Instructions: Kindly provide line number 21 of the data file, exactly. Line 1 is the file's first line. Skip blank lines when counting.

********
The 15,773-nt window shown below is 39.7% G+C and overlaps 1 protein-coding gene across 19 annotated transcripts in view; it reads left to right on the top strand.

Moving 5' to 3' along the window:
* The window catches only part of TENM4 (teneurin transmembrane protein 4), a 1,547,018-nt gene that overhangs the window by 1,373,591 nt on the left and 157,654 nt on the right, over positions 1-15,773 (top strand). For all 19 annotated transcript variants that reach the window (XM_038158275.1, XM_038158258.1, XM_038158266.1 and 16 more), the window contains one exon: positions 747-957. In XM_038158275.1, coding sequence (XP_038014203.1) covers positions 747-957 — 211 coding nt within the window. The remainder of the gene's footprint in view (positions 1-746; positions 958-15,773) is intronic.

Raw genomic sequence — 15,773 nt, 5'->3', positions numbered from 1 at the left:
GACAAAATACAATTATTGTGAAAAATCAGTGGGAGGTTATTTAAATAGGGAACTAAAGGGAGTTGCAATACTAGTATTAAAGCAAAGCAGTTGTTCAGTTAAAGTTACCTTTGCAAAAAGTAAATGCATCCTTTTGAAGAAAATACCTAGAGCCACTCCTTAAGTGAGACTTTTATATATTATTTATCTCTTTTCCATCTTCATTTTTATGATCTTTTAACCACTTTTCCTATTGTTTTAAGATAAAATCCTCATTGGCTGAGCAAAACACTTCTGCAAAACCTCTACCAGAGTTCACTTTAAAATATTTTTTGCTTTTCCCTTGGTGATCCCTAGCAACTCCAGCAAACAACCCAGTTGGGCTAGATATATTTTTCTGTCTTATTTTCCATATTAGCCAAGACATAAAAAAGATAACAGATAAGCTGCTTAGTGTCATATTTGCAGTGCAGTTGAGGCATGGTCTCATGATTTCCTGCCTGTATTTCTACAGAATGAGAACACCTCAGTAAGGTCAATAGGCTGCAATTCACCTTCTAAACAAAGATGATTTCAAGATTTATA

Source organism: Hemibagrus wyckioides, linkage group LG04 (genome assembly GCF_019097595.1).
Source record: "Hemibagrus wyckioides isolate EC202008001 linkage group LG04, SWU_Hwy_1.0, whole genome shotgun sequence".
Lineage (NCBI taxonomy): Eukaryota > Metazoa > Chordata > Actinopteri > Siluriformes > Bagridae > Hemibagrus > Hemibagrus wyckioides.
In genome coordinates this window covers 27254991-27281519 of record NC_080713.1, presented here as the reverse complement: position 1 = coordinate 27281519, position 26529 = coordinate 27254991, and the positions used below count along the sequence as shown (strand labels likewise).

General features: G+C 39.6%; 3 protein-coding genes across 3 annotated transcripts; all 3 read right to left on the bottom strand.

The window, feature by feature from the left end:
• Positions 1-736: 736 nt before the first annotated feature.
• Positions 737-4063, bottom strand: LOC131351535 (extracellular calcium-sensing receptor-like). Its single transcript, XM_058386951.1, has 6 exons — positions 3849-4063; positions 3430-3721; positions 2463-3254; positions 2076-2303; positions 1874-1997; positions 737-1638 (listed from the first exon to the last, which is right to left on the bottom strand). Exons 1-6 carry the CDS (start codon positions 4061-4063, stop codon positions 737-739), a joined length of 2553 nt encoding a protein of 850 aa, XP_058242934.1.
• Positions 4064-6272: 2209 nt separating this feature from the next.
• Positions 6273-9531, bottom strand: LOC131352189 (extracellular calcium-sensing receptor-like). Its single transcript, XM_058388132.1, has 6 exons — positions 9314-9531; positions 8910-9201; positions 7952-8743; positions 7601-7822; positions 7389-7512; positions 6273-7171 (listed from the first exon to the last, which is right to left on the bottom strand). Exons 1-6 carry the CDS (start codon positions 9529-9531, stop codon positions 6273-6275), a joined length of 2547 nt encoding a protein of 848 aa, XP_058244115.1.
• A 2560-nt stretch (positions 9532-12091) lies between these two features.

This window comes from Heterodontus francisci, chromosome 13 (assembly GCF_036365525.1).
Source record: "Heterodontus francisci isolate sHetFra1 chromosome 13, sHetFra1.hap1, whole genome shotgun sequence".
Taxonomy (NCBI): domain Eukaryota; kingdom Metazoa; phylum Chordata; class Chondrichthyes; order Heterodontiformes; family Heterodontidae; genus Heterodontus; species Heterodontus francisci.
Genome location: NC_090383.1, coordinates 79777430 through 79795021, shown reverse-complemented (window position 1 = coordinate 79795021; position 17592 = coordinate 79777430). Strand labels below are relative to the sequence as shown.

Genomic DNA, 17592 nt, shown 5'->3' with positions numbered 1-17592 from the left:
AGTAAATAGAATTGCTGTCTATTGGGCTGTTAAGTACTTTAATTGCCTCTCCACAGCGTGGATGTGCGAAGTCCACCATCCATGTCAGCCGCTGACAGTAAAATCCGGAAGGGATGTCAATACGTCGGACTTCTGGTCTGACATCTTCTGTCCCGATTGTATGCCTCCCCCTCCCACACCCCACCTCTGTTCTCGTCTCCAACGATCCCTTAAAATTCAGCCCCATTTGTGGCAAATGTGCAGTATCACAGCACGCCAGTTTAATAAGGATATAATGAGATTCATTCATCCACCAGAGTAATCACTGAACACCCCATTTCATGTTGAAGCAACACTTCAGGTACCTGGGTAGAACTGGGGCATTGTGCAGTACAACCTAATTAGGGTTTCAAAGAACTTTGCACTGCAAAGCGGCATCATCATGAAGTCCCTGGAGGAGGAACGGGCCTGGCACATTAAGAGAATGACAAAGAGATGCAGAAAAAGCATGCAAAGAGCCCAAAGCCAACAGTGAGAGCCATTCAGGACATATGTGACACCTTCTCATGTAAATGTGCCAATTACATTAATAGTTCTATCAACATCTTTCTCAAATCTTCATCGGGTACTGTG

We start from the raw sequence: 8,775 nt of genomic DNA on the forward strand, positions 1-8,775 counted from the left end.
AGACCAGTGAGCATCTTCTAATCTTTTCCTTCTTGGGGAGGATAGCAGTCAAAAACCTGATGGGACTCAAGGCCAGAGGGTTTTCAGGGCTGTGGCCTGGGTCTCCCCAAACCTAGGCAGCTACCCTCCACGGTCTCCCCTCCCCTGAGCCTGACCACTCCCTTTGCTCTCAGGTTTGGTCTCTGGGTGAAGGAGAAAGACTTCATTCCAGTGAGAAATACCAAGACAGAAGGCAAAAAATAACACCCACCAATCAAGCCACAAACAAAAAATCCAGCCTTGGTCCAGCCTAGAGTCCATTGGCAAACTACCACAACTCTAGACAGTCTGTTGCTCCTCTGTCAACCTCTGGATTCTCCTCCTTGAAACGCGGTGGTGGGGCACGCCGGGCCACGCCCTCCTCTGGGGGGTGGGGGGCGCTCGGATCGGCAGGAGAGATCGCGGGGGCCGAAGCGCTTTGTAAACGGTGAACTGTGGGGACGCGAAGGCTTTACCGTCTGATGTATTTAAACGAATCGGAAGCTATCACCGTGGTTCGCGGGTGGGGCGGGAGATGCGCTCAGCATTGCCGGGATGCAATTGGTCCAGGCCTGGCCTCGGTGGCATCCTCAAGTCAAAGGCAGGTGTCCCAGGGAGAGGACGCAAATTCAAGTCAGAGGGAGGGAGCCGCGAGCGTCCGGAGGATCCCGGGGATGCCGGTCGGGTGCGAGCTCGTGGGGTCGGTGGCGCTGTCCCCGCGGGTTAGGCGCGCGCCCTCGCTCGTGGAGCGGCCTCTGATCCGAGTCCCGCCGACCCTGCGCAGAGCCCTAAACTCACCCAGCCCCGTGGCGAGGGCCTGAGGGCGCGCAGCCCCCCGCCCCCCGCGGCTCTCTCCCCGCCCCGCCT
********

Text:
Genomic DNA, 17592 nt, shown 5'->3' with positions numbered 1-17592 from the left: